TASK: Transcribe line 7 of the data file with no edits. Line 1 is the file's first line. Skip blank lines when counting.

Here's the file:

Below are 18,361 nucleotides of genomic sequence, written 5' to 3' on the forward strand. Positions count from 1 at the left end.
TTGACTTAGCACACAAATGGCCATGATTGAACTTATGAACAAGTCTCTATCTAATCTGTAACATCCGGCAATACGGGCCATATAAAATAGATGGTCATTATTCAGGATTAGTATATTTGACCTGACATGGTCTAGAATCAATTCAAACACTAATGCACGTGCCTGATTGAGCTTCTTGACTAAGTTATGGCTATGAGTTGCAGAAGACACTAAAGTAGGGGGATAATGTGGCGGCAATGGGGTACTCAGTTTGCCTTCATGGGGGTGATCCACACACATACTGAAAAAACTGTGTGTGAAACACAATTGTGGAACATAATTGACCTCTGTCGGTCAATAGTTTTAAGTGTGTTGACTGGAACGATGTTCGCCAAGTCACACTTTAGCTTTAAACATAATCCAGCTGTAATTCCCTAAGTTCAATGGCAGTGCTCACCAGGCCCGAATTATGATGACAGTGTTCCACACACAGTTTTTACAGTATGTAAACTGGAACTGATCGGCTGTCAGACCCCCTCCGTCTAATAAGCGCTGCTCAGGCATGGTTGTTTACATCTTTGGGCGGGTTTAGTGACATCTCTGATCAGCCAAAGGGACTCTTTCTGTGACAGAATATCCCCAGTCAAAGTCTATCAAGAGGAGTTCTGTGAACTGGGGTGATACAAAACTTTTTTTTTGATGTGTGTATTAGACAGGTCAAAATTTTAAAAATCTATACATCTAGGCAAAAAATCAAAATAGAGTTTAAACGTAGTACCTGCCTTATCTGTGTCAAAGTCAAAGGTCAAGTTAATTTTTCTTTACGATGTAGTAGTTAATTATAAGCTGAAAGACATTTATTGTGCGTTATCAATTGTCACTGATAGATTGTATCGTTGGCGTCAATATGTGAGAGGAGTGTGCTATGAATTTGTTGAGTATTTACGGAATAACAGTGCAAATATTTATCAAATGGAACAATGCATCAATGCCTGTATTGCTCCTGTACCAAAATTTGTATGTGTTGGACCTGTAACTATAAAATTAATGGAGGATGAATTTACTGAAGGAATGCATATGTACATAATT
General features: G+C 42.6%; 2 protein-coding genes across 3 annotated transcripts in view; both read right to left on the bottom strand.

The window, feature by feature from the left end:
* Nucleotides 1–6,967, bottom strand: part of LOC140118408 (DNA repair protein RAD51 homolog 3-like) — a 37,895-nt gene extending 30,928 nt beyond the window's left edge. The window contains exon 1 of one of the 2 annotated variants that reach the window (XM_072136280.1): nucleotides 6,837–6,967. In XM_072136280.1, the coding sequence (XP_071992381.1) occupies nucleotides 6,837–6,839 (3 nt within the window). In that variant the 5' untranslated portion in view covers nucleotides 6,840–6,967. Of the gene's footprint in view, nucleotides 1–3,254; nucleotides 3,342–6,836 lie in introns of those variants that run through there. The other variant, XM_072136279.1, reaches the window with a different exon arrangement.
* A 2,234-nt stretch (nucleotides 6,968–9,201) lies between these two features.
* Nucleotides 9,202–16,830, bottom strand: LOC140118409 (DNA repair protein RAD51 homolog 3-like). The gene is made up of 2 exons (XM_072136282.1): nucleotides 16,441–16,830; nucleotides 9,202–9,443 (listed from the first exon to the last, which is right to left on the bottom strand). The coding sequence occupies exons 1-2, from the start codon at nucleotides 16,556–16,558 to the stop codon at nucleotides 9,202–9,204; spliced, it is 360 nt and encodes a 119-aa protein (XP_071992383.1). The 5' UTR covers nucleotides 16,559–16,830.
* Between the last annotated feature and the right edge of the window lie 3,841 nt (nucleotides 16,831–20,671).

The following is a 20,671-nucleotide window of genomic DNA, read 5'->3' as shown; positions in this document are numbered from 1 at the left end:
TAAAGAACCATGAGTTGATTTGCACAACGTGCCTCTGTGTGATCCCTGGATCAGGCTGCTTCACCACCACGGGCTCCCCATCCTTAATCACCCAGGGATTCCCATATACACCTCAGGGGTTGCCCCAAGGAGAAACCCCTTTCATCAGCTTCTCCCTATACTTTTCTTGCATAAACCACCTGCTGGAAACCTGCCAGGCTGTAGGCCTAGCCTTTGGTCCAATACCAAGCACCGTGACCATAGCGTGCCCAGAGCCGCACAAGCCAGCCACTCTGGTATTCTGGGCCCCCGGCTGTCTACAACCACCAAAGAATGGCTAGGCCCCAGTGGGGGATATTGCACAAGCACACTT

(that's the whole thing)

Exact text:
* Nucleotides 9,202–16,830, bottom strand: LOC140118409 (DNA repair protein RAD51 homolog 3-like). The gene is made up of 2 exons (XM_072136282.1): nucleotides 16,441–16,830; nucleotides 9,202–9,443 (listed from the first exon to the last, which is right to left on the bottom strand). The coding sequence occupies exons 1-2, from the start codon at nucleotides 16,556–16,558 to the stop codon at nucleotides 9,202–9,204; spliced, it is 360 nt and encodes a 119-aa protein (XP_071992383.1). The 5' UTR covers nucleotides 16,559–16,830.